Discussion
Experimental studies suggest that tissue properties play a key role in determining tissue susceptibility to cavitation generation and histotripsy-induced tissue damage (Vlaisavljevich et al. 2013). Our results highlight the importance of elasticity, viscosity, peak negative pressure and waveform frequency to hypothesized mechanical tissue damage mechanisms. An improved understanding of cavitation damage mechanisms will help predict damage susceptibility of different tissues, as well as differential damage responses within a focal region under different acoustic parameters. This knowledge can ultimately be used to guide safety considerations and enable treatment planning.
Figure 25 and Table 2 illustrate the relationships between the maxima in total stress, strain and strain rate by highlighting three key points during a single cycle of bubble growth and collapse that correspond to relative or absolute maxima in these field quantities. First, a tensile histotripsy pulse drives the onset of explosive bubble growth when R = R0. At this time, viscous effects predominate and both the strain rate and compressive stress achieve relative maxima. At distances greater than xEV (the elastic-to-viscous transition point), this maximum in compressive viscous stress at the onset of bubble growth will also contribute the absolute maximum total compressive stress during the life span of the bubble. Next, bubble growth proceeds rapidly until viscous resistance and tissue stiffness limit growth to a maximum radius, R = Rmax. Here, tissue elasticity has the dominant influence on bubble dynamics. Both the compressive stress and compressive strain are maximized, whereas the strain rate and viscous stress are negligible. At distances less than xEV, this maximum in compressive elastic stress contributes the absolute maximum total compressive stress over the life span of the bubble. Finally, the bubble undergoes a violent collapse to a minimum radius Rmin < R0. At minimum radius, viscous effects again dominate, and tensile stress, tensile strain, and strain rate are all maximized. Tensile stress is purely viscous in origin and contributes the absolute maximum total stress when viscosity is sufficiently large.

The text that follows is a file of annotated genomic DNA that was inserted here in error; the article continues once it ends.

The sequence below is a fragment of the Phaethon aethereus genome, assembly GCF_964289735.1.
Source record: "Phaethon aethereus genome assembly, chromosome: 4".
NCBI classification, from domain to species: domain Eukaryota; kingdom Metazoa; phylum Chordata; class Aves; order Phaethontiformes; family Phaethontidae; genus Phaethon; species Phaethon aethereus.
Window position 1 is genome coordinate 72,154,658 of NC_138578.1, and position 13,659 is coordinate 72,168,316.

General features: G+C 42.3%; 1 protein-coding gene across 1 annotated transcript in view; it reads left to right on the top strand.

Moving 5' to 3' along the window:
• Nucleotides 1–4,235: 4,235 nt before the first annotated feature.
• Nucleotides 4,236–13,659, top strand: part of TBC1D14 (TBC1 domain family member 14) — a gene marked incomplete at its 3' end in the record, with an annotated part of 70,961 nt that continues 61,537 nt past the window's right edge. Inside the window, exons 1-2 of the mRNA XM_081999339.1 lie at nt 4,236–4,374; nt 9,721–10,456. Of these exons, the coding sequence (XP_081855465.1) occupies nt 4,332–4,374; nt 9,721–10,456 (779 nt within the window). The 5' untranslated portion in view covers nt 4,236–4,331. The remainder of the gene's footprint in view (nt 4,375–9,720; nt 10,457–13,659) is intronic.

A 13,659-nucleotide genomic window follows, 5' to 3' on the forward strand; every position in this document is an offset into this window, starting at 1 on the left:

Recently the synthetic approaches of Pd Ni bimetallic NPs

Recently, the synthetic approaches of Pd−Ni bimetallic NPs have been developed by many research groups, such as wet chemical methods,‌ electrodeposition and template-directed fabrication [50–52]. Also, the Pd-based bimetallic nanostructures with inexpensive transition metals such as Fe, Co and Ni as the new catalysts show good selectivity, stability, and activity in various organic reactions [53–55]. In this study, we have reported the ultrasonic assisted-one-pot method for the synthesis of core–shell Pd−Ni/Fe3O4 nanoalloys, which show highly enhanced activity toward the Suzuki-Miyaura coupling reaction. There are some reports about using Pd-Ni bimetallic alloys in Suzuki-Miyaura CC coupling reaction, but it is imperative to develop facile synthetic strategies for Pd−Ni alloy NPs with excellent catalytic performance. Our synthesized core–shell alloy catalyst is less expensive, involving inexpensive and abundantly available non-noble metals, than Pd-monometallic complexes for Suzuki-Miyaura reaction. Also, separating of Fe3O4-supported metal catalysts from the reaction medium by an external magnet is one of the main advantages of these kinds of catalysts.

Material and methods